Urban Fraud Myth: Money Transfer Systems


Urban Fraud Myth: Money TransferMyth

Money Transfer systems are always a safe way of making payments.


This is only the case if you personally know and can verify the person you are sending money to.

You should take care when sending money using these services as, once cash is collected, the recipient is not traceable and money is not refundable.

Urban Fraud Myth:‬ Intellectual Property Fraud

Urban Fraud Myth Intellectual Property#‎UrbanFraudMyths‬


Downloading digital content illegally is harmless


This type of crime is far from victimless and has serious repercussions.
Doing so can result in money being used to fund the activities of serious organised crime groups and also has an impact on creative industries and the UK economy.

Legitimate and high quality downloads are easy to find. Use Content Map to access legal content online

Urban Fraud Myths:‬ Public wi-fi

Urban Fraud Myths: Public wi-fiMyth:

Public wi-fi is secure and provides a safe forum in which I can do my banking, shopping etc.


Any data sent through public wi-fi can be intercepted unless you have taken steps to encrypt your data.
If you use a mobile device over public wi-fi, you are risking the security of your personal information, digital identity and your money. Risks are even greater if your computer or device are not secured by an effective security system.

Urban Fraud Myth: Pin Safety

Urban Myth: Pin SafetyMyth:

Bank staff might ask for your PIN or on-line banking password to check who you are when they call you.


Bank staff will never ask you for your 4 digit card PIN number or on-line banking password when speaking with you over the phone.

They would never ask you to tap them into the telephone key pad either.

Related links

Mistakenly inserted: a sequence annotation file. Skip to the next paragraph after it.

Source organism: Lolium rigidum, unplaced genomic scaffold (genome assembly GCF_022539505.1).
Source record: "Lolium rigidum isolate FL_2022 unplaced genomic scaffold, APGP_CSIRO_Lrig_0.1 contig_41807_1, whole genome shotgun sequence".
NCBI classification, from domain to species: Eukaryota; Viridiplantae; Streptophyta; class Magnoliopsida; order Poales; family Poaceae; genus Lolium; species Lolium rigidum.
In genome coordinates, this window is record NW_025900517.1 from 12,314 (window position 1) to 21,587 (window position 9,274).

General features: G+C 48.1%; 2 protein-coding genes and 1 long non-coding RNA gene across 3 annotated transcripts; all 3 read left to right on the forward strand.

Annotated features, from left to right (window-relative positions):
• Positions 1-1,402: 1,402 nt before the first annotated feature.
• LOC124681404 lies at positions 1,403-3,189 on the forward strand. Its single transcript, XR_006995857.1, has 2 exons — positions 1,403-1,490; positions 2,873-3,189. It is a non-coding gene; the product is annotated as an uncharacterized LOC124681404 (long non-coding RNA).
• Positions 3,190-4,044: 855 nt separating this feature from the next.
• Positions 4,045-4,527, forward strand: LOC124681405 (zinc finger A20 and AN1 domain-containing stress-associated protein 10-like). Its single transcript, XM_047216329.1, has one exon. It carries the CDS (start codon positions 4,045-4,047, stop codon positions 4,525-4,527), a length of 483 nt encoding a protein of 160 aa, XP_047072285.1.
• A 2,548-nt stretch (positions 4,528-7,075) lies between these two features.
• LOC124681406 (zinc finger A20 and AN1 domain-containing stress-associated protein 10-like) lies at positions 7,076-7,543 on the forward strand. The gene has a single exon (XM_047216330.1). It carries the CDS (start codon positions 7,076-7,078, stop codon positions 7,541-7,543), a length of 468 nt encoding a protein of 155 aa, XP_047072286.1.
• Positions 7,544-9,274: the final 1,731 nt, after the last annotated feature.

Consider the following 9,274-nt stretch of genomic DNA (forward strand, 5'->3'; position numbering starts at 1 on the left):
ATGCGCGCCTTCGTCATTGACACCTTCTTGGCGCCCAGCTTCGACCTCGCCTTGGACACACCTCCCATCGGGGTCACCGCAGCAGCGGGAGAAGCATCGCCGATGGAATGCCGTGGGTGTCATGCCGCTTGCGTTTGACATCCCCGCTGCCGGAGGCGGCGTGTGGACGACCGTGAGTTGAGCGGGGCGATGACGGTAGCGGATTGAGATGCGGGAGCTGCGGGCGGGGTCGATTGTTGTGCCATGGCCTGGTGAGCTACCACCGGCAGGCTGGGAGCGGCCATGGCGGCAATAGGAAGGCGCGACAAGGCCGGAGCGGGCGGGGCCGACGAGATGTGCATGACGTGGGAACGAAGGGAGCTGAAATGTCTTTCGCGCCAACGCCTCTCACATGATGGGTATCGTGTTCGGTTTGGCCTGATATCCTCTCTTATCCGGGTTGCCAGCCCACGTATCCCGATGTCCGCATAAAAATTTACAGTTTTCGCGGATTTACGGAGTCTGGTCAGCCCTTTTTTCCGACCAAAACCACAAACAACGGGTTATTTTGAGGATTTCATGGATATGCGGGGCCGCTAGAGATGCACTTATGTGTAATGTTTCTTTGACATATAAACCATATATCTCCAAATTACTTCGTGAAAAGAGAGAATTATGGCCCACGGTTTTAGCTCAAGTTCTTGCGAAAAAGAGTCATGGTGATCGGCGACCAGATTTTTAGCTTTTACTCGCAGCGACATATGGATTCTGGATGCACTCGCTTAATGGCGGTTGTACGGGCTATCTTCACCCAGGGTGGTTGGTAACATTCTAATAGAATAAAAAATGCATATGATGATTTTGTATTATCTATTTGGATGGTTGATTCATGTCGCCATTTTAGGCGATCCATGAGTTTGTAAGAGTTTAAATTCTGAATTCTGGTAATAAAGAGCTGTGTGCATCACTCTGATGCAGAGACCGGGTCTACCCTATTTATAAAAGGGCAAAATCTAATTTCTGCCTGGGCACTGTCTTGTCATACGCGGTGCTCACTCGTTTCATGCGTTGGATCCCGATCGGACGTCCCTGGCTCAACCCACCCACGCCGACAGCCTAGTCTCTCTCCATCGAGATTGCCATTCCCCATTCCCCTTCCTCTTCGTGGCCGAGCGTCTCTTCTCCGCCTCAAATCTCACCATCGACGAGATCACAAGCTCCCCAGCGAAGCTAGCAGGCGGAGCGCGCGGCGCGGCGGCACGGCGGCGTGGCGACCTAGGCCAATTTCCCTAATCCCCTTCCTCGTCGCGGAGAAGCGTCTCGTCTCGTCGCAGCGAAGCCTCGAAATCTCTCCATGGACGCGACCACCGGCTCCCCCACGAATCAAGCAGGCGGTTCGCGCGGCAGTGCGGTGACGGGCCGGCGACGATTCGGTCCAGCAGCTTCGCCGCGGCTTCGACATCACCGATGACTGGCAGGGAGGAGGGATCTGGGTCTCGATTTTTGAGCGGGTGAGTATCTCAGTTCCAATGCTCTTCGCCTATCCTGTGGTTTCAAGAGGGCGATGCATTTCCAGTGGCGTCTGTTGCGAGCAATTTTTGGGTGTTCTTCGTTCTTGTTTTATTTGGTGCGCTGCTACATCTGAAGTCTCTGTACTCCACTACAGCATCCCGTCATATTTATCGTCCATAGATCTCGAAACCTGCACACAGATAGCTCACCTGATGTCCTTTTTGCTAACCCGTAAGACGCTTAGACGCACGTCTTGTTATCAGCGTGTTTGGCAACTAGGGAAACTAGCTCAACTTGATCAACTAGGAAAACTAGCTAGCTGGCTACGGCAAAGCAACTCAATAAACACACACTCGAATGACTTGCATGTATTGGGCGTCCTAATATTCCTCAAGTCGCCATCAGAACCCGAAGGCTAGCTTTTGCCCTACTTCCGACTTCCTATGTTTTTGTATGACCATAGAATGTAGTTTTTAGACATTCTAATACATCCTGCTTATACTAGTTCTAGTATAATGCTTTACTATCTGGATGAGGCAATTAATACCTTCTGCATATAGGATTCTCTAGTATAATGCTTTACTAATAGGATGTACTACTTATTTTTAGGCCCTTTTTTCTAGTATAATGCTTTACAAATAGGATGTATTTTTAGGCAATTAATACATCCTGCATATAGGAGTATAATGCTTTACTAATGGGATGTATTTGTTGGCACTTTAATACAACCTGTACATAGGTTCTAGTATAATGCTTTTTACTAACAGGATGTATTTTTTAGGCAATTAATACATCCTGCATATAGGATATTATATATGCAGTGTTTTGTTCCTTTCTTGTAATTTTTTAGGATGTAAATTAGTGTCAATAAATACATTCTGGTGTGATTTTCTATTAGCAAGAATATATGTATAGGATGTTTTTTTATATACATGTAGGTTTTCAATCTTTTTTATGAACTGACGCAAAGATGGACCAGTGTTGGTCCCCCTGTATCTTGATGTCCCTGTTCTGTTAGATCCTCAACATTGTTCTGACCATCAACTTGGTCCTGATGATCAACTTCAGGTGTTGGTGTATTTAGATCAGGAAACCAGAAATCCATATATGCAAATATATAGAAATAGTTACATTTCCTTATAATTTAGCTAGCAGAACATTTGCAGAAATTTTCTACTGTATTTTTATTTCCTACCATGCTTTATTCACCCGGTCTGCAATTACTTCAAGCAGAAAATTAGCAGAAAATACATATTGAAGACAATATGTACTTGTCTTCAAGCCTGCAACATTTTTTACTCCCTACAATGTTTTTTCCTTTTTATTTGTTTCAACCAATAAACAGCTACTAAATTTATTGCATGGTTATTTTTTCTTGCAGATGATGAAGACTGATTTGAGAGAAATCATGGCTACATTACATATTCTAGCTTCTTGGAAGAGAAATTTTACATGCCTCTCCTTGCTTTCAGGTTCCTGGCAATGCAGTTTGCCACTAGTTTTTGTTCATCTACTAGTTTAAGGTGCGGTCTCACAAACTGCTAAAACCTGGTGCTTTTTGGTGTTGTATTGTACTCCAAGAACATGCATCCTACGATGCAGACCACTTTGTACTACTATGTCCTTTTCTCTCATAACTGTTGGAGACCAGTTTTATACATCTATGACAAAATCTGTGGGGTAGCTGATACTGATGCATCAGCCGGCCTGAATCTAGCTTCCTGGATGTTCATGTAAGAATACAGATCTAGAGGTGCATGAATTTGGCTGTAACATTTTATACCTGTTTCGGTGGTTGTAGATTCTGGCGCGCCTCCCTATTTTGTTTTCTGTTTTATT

Banks Joint Declaration – Phone Scams

Phone scams have been on the rise in 2014 with criminals targeting households across the UK to try and defraud people out of their money.

Typically, the fraudsters call members of the public pretending to be from a trusted organisation – like your bank, the police or a computer company – and once they have your trust, they will ask for your financial information, encourage you to hand over cards or cash to a courier, or get you to transfer money into accounts they control.

The people behind these scams are organised and highly professional – so spotting whether the call is genuine, or fake, can be very difficult.

That is why the UK Banks building societies and card issuers, with the support of the police, have published a Joint Declaration which clearly explains those requests they will NEVER ask of you on the phone. (more…)

What can those who have been affected by Talk-Talk security breach do?

The phone and broadband provider Talk Talk which has over 4 million UK customers have that said banking details and personal information could have been accessed by hackers in a recent cyber attack. 

Credit card, bank account details, names, addresses, dates of birth, email addresses and telephone numbers could all have been accessed by hackers according to Talk Talk. (more…)

What’s your cyber risk profile?

Get Safe Online WeekWe’ve just carried out some new independent research, surveying 2,000 people, from which one of the main findings is that cybercrime is getting personal – with one in five victims believing that they were specifically targeted by fraudsters. We’ve collated the data and put together this infographic, depicting statistics around habits, threats, issues and opinions split by gender and age groups. It makes some very interesting reading. (more…)

Support scams now target Mac customers

Swindlers impersonate Apple service that remotely accesses user desktops.

For years, scammers claiming that they’re “calling from Windows” have dialed up Microsoft customers and done their best to trick them into parting with their money or installing malicious wares. Now, the swindlers are turning their sights on Mac users.

Researchers at antivirus provider Malwarebytes spotted a Web-based campaign that attempts to trick OS X and iOS users into thinking there’s something wrong with their devices. The ruse starts with a pop-up window that’s designed to look like an official OS notification. “Critical Security Warning!” it says. “Your Device (iPad, iPod, iPhone) is infected with a malicious adward [sic] attack.” It goes on to provide a phone number people can call to receive tech support.

Read the full article: Ars Technica 21 October 2015